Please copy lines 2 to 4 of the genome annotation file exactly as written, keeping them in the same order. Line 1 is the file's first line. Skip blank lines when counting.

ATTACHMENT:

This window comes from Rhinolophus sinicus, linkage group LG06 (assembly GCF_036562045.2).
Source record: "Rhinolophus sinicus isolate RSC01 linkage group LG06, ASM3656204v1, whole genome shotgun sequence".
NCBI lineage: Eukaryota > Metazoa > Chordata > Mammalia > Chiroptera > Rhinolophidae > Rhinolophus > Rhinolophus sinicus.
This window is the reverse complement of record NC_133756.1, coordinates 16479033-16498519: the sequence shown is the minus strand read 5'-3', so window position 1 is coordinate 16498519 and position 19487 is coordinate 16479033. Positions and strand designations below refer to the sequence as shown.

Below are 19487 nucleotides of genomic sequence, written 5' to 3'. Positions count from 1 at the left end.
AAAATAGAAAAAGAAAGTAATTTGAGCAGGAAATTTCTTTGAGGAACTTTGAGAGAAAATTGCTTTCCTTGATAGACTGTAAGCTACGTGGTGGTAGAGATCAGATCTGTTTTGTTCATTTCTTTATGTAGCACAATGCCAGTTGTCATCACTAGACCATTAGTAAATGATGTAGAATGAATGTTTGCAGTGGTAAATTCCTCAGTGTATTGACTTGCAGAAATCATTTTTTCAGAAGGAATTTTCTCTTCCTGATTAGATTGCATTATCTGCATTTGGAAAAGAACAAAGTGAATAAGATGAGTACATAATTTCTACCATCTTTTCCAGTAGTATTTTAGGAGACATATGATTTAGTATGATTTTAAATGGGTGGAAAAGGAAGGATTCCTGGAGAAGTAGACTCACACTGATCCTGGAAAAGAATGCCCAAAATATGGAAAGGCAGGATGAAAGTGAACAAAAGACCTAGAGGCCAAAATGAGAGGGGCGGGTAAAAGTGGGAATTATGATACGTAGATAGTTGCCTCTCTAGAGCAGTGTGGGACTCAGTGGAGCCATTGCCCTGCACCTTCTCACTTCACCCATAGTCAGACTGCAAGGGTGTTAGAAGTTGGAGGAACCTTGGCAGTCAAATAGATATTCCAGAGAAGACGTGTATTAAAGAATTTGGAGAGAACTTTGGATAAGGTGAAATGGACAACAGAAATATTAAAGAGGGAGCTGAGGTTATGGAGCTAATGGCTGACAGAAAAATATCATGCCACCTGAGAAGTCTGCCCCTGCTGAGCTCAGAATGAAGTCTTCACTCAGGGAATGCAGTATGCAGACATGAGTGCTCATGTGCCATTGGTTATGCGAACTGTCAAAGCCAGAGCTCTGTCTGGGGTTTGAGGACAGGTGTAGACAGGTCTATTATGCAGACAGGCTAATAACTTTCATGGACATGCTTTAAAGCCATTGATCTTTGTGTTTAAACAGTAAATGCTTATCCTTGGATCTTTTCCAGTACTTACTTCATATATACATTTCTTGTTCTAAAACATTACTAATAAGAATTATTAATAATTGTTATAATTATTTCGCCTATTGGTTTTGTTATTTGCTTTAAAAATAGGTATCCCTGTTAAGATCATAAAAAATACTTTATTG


Source record: "Rhinolophus sinicus isolate RSC01 linkage group LG06, ASM3656204v1, whole genome shotgun sequence".
NCBI lineage: Eukaryota > Metazoa > Chordata > Mammalia > Chiroptera > Rhinolophidae > Rhinolophus > Rhinolophus sinicus.
This window is the reverse complement of record NC_133756.1, coordinates 16479033-16498519: the sequence shown is the minus strand read 5'-3', so window position 1 is coordinate 16498519 and position 19487 is coordinate 16479033. Positions and strand designations below refer to the sequence as shown.